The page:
Dancing in the Dark
The out-of-town dance critics who flooded Houston last week weren't here just because they admire the Houston Ballet (though that's part of it). They were here because, with Dracula, Houston Ballet artistic director Ben Stevenson is offering up something truly rare: a brand-new full-length story ballet. Over the last few decades, new story ballets have been few and far between, and Dracula makes clear why that's a shame -- we could use more of the freshly evocative choreography and luscious looks of this Dracula. Still, there aren't a lot of Tchaikovskys and Stravinskys out there burning to compose ballet music these days, and that's tragic: Music can act as an artistic salve, massaging the other creative elements into a whole and lending a production unity by creating character through leitmotif, mood through instrumentation and, perhaps most important in terms of story ballet, a sense of pacing. Though Dracula is full of Stevensonian style, the lack of music written expressly for it is a disappointment and, finally, the work's greatest weakness.
Luckily, there's much to make up for it. It's not strange that Stevenson chose the story of Dracula for his new ballet. Dangerous, sexy and powerful, Dracula is the closest that '90s popular culture has come to reinventing an antihero, the sort of compelling character needed for story ballet. And, of course, the recent fascination with Bram Stoker's novel and its various progeny is evident everywhere, from Freudian literary theory to popular fiction and film. Interest in the vampire isn't, as is often suggested, a mere celebration of the novel's century mark. What Dracula does for us, especially in his current seductive shape, is stir up our subconscious desires for pleasure and immortality. And wonderfully, for the most part Houston Ballet's Dracula stays true to that libido-charged version of the story.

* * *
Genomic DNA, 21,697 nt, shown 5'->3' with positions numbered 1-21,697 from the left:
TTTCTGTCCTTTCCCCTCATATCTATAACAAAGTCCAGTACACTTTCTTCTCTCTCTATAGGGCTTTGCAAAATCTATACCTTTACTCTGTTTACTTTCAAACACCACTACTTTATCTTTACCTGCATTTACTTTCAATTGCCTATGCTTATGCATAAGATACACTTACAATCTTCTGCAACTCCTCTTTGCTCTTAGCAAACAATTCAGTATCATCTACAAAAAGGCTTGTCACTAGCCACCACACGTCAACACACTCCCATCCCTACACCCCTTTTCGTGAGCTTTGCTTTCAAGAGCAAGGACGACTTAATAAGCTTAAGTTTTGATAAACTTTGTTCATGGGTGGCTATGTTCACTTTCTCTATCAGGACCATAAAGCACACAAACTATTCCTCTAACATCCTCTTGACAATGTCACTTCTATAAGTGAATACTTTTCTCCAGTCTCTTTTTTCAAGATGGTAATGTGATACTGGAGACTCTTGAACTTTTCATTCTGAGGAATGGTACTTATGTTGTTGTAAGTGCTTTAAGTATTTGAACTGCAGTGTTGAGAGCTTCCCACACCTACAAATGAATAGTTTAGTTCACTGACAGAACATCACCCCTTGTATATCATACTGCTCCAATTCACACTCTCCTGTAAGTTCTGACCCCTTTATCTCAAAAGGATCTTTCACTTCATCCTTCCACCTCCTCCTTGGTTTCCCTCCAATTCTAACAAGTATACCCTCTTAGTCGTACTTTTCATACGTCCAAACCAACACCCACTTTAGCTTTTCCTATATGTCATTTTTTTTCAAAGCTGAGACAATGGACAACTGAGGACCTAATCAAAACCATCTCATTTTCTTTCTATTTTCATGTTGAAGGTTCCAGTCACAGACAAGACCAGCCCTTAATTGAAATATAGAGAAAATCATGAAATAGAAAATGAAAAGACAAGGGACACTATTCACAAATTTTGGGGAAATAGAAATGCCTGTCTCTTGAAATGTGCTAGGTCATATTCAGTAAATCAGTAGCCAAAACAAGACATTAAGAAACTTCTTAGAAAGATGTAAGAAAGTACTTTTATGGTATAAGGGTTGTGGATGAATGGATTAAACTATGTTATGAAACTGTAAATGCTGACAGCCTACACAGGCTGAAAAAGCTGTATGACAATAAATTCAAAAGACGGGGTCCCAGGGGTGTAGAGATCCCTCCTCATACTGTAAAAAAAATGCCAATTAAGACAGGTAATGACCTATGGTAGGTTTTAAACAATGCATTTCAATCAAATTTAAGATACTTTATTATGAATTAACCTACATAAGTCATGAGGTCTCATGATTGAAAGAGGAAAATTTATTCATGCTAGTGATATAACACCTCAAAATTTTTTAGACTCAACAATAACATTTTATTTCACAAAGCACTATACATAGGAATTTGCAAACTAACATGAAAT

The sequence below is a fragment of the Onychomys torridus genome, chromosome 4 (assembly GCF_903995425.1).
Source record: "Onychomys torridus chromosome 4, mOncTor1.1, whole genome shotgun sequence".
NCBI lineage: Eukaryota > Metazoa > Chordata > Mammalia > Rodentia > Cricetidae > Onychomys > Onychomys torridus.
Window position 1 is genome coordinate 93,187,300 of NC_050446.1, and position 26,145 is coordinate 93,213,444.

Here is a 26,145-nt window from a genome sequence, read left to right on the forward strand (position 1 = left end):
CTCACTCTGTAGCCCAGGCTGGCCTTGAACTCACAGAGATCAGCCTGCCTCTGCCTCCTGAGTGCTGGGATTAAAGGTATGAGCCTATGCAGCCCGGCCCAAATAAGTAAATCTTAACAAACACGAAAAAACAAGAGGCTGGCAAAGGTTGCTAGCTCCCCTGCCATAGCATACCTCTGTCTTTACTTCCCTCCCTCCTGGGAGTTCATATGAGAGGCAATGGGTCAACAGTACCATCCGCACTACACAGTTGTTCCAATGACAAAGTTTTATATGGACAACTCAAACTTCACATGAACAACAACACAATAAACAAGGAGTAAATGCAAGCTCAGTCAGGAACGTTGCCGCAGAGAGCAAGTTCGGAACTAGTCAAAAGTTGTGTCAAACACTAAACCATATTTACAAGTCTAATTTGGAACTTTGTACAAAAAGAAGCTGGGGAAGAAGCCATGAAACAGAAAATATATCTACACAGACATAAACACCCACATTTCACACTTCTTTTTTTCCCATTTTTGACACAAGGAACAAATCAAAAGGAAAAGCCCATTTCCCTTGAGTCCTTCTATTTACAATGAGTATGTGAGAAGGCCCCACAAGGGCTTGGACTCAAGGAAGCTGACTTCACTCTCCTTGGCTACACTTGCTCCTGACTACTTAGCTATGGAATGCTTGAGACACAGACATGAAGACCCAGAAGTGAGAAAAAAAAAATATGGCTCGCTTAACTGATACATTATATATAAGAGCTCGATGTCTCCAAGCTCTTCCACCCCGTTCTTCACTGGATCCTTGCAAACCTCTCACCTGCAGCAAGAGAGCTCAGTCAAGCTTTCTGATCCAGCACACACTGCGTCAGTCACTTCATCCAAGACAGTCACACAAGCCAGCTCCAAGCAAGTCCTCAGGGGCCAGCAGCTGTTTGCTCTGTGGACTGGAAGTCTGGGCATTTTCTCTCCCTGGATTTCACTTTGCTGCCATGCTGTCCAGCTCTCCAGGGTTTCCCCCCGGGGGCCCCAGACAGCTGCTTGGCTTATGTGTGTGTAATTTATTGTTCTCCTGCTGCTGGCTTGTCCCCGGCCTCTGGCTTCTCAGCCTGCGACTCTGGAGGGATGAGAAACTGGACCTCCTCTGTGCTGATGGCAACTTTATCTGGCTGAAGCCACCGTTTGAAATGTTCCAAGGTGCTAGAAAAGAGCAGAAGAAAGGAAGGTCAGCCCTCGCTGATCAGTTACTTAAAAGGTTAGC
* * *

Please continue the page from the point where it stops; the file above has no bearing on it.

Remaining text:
What ends up haunting this production is the score: an arrangement of various Franz Liszt pieces that often provides sweet melody where gloom is called for. This unwieldy orchestration is evident early in Act I, when Dracula's 18 brides, costumed in flowing white gowns, dance in his crypt. Designed to recall the Wilis in Giselle, the brides are ghostly sleepwalkers. Their chiffon sailing behind them, the corps knits patterns in the crypt with such tenacity and at such length that it is a relief when 12 finally depart, leaving six sisters on-stage to twirl about their lair. Pared down in number, the brides' patterns are lovely, and a duet, rare in corps work, is an especially nice touch.
With the spectral brides, the spooky mood is set. But then it's set again, and again. It's difficult to say why it takes so long for Dracula to arrive on-stage; it could be that Stevenson, in his best showman's fashion, wants to tantalize the audience and build anticipation for the evil moment. More likely, the romantic vision of the brides proved too seductive to depart from -- indeed, one balletgoer wondered later if the brides might come over to his house and run about from room to room. But seductiveness aside, the corps' lengthy dance becomes tiring and repetitive.